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What has happened to the way that we talk with one another? Have we lost the ability to dialogue? We hear and partake in conversations about various topics that are fraught with the capacity for us to talk at one another rather than with one another.

I attended a conference last October where the speakers discussed the way we talk to one another. They used phrases such as “language creates reality,” “brutalization of language,” and “crisis of conversation.” We often equate an opinion with the person and somehow question the person’s right to even exist. This is contrary to Catholic Social Teaching (CST) and who we are called to be as followers of Jesus. The first principle of CST calls us to recognize the dignity of every human as made in the image and likeness of God—no matter gender, race, faith tradition, sexual orientation, economic status, or political leaning.

What are we to do when conflict interrupts communion? Walking away, not engaging the other, not speaking to the other are options, but they don’t do much for the thriving of relationship. Rather, the healing of relationships requires dialogue that is courageous, honest, truthful, and vulnerable.

We would do well to learn from Dominic de Guzman. One day Dominic and one of his friar companions came upon a group of people whose language they didn’t understand. The young friar said, “What if they don’t understand us?” Dominic replied, “Let us pray that we understand them.”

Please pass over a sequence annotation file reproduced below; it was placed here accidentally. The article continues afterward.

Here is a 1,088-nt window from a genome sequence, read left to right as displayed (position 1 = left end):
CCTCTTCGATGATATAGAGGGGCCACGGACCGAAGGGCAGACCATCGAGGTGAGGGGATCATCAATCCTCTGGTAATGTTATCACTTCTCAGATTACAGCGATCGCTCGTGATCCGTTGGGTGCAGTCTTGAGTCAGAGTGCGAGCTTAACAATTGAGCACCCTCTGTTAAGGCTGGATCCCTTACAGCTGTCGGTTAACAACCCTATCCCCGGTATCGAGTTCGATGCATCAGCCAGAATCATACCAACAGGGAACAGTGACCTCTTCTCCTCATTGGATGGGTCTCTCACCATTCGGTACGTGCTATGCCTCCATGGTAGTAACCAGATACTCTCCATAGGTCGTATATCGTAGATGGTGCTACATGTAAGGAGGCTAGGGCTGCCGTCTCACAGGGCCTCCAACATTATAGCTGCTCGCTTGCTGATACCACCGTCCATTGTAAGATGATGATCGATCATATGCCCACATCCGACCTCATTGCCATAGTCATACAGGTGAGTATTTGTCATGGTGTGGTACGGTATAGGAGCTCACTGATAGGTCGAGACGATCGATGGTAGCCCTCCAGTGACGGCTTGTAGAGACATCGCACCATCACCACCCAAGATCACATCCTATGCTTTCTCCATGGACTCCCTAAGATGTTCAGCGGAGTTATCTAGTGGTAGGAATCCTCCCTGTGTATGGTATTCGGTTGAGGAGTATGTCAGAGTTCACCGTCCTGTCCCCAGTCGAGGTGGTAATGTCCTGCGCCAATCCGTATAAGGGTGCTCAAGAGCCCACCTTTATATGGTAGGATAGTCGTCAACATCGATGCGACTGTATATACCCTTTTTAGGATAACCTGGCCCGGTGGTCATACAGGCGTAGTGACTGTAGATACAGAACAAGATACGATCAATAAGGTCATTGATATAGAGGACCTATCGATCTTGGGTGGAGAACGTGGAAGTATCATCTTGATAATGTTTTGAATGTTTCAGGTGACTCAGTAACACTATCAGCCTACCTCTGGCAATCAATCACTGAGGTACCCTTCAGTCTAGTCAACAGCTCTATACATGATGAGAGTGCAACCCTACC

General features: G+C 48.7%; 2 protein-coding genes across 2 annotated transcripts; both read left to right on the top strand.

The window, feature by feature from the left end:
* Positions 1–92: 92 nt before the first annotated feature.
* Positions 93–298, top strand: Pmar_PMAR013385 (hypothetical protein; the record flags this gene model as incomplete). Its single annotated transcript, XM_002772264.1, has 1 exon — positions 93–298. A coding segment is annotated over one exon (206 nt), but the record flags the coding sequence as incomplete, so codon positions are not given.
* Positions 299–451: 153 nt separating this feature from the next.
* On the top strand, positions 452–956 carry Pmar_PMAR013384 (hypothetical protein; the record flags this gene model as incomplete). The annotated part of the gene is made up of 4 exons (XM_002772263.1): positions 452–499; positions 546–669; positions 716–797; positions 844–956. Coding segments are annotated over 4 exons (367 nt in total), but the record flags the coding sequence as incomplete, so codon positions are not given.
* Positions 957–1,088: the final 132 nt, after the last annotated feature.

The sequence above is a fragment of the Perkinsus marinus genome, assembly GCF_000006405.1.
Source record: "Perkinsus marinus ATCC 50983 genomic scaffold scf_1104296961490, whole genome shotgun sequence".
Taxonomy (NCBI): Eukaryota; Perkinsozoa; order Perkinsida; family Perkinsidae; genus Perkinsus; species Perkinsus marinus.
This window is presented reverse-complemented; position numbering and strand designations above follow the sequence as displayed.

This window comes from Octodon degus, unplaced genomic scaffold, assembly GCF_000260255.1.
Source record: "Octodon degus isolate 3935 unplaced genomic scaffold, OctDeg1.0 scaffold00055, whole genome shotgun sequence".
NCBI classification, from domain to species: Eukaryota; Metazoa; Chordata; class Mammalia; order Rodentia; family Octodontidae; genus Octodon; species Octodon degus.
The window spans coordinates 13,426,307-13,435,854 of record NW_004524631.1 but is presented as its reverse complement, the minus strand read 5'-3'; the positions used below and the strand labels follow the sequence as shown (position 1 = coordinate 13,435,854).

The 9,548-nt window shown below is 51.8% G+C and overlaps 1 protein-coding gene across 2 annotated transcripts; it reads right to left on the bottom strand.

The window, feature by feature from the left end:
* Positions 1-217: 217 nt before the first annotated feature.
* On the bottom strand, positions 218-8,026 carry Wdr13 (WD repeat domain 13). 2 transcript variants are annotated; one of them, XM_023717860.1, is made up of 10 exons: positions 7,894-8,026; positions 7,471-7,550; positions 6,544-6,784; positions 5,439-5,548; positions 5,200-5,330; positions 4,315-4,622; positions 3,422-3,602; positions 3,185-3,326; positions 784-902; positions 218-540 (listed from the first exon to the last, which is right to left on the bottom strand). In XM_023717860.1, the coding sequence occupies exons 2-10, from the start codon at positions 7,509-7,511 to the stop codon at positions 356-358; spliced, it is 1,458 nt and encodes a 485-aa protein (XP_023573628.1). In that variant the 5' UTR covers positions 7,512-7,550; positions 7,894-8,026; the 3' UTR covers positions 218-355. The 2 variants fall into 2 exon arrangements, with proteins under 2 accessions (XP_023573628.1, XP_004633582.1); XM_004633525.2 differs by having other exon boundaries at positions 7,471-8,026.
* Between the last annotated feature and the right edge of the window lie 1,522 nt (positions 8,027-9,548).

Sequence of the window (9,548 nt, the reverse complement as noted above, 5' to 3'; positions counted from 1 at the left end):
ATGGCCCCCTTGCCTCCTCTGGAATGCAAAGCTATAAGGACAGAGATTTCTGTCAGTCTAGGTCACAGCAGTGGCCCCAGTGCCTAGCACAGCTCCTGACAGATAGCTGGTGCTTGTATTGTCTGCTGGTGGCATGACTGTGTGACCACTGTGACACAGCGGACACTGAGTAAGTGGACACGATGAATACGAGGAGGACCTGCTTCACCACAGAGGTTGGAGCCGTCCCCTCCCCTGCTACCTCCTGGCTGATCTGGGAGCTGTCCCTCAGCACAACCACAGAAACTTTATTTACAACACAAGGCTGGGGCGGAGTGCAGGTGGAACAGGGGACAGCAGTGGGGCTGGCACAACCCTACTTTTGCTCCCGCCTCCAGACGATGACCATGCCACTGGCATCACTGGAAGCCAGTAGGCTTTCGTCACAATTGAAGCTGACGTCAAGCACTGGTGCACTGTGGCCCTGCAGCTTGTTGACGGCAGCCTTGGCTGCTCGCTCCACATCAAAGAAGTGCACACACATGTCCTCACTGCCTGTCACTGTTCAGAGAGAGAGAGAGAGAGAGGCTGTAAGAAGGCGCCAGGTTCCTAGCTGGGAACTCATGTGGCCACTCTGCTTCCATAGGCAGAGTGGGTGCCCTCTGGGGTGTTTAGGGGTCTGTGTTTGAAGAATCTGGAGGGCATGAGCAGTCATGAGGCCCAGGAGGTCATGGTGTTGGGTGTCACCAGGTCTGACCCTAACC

What Dominicans have to offer is a form of dialogue, which is neither perfect nor the final answer. It is an option for communicating. This form of dialogue is called disputatio, coming from the Latin word disputare, which means to discuss, dispute, or argue. However, there is a distinction to disputatio, which counters our typical understanding of arguing and disputing. Usually, we think of arguing and disputing as having a winner and a loser. I dispute with you to get you to see my side of things as being the right way, the correct way, (and in my mind, the only way).

Given its focus on finding what is right in the other’s position, disputatio is a call to become more God-like, more like God, who, as we know from Jesus, embraces dialogue as a means for communion. At the very least, disputatio is an invitation to civility and an acknowledgement that I might not know everything and may not always be right — as much as I would like to be and as hard as that is to admit.

Dear Neighbor: May you be inspired by the language of love.